Today's post is contributed by Hillary DePiano, an expert in the collectible toys niche.
Here's the top things I've learned from going on 14 years of watching, buying and selling collectible toys.
1.Value can be volatile. On the day after Steve Irwin died, his action figures were selling for thousands on eBay. Even one week later, you were hard pressed to sell one for over $10. Don't assume value will keep going up, sometimes you need to cash out while the getting is good. It's a gamble but you can't rely on the value always staying the same.
2. Little pieces get lost, easy to break parts break. This may seem like a very simple idea but most of the collectible toys that sell for the highest value do because A) they have hard to find little accessories or B) they're easy to break feature isn't broken. In many cases, the little accessories may be worth more than the item itself so consider selling separately (if possible) and highlighting little pieces in the listing as they always increase value. Most collectors are adults looking for that toy they trashed as a kid with all the little details they remember and they will pay extra for those details.
3. Failure to do the research means making less money. You're too lazy to research the names of all those My Little Pony toys so you just dump them in a lot. I buy your lot because I know that three of the ponies are worth more than what you were charging for the entire lot. As you watch me resell the ponies I just bought from you for hundred of dollars more, aren't you glad you saved yourself the time of looking them up first? I sure am! Knowing the lingo of the collectors of your item, finding out what makes your exact item worth more or less than similar items, or simply finding out the history of your item so that you can best list it all adds up to more bids and less pricing mistakes.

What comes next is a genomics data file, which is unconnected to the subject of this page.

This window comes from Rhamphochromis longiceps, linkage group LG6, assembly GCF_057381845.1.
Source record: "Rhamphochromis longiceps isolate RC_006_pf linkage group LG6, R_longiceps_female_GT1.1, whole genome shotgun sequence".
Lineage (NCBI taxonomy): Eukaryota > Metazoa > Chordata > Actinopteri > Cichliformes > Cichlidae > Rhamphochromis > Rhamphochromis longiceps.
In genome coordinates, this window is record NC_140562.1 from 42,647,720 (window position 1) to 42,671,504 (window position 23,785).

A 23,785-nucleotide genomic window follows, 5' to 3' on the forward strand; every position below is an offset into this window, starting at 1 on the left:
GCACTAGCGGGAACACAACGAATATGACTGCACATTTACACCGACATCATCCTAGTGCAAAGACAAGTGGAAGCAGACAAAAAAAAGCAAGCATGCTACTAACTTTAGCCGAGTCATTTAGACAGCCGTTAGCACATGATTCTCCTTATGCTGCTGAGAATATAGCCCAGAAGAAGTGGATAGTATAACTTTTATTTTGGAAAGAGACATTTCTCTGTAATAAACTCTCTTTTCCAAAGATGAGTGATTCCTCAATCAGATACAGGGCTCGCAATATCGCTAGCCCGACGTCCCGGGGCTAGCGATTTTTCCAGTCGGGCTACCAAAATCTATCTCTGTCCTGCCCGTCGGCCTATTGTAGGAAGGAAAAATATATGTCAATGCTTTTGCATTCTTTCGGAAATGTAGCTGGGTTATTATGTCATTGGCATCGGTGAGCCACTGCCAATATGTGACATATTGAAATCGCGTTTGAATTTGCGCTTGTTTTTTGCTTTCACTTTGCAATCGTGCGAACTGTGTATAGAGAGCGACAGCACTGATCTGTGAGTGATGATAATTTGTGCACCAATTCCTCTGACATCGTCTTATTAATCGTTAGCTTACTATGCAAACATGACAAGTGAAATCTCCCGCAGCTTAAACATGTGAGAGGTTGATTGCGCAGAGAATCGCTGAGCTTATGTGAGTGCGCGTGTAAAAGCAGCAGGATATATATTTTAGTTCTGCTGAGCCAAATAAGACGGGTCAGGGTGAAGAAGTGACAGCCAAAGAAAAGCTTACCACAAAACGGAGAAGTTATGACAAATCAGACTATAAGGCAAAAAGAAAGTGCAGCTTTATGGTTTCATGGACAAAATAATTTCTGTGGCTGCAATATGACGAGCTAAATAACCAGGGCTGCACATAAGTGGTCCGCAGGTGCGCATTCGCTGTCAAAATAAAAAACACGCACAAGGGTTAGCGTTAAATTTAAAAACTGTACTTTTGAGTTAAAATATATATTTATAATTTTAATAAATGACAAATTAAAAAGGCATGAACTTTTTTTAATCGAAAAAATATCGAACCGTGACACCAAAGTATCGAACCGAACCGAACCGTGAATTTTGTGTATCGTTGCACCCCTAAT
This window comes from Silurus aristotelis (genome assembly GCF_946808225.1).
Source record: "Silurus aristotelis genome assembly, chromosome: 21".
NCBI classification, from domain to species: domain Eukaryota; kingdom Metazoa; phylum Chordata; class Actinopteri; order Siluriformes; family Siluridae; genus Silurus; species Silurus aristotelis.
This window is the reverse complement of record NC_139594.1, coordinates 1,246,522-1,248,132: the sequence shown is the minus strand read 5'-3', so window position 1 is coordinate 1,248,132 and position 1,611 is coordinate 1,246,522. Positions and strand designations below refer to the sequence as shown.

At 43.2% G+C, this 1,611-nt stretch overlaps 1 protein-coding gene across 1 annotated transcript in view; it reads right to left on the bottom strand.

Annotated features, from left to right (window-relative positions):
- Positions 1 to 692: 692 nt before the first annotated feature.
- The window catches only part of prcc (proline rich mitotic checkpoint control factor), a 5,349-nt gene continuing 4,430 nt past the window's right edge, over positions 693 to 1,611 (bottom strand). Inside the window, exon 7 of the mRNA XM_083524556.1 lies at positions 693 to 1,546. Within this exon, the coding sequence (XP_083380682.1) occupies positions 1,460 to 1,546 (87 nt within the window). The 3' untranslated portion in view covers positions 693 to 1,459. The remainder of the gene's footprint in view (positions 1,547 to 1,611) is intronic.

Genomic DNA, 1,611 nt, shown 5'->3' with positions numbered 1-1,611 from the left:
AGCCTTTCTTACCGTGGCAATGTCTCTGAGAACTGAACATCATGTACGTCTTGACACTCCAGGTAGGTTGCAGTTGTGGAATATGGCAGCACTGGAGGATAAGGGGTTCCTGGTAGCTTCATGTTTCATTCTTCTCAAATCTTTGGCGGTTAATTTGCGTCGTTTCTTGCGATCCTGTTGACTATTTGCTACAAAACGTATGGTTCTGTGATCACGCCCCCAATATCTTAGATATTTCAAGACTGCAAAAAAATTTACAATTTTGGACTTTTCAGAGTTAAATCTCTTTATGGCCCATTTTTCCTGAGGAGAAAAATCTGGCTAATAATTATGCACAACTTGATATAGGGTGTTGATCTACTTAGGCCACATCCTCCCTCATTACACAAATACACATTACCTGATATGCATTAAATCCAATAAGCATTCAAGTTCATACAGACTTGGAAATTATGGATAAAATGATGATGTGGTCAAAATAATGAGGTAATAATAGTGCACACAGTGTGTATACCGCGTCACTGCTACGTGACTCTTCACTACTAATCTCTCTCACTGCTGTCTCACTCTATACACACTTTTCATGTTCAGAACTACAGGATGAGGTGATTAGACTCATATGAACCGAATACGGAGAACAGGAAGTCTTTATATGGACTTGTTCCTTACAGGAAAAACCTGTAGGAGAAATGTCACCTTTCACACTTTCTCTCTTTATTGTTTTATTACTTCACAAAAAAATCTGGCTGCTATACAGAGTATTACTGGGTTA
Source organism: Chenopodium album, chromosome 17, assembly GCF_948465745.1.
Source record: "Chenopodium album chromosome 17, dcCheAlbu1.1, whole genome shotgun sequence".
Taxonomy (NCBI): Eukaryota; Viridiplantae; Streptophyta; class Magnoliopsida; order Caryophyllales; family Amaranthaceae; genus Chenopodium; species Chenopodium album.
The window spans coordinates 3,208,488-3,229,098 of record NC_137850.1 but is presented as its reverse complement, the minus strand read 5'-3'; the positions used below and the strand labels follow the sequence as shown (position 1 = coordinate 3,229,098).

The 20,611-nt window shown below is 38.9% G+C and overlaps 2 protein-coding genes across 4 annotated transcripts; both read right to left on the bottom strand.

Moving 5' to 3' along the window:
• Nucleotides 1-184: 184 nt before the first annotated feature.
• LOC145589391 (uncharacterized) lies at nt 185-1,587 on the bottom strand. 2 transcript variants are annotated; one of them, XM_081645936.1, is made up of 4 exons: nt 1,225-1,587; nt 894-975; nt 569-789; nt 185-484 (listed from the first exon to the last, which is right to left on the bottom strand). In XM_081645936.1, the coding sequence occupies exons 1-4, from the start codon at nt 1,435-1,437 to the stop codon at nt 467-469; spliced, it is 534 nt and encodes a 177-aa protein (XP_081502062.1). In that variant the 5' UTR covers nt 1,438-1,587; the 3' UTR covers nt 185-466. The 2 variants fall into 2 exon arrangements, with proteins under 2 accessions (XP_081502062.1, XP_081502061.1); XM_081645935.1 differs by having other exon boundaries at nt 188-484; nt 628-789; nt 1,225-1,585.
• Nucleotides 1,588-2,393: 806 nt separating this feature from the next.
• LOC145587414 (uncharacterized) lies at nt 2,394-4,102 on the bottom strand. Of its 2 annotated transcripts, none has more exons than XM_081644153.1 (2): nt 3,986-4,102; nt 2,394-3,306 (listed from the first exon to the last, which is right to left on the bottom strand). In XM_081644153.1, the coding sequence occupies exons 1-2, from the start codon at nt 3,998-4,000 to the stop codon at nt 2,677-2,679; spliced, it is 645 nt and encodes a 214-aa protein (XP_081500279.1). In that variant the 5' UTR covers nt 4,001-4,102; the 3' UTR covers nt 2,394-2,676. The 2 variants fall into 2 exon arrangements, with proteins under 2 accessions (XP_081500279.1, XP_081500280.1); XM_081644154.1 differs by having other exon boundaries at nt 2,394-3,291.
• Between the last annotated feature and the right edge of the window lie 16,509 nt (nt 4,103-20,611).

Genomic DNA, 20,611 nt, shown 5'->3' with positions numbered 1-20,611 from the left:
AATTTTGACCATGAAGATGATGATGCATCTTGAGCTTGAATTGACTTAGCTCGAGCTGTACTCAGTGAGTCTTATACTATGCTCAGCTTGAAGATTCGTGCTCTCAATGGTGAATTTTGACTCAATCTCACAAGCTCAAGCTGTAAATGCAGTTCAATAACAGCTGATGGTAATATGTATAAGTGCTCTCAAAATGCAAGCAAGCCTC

Hillary DePiano has been selling collectibles on eBay since 1997. She's the author of several books, fiction and non-fiction, and a collector of several toys including My Little Pony and She-Ra. She regularly blogs about e-commerce, buying and selling online (especially selling on eBay) on TheWhineSeller.com You can also follow Hillary on Twitter here.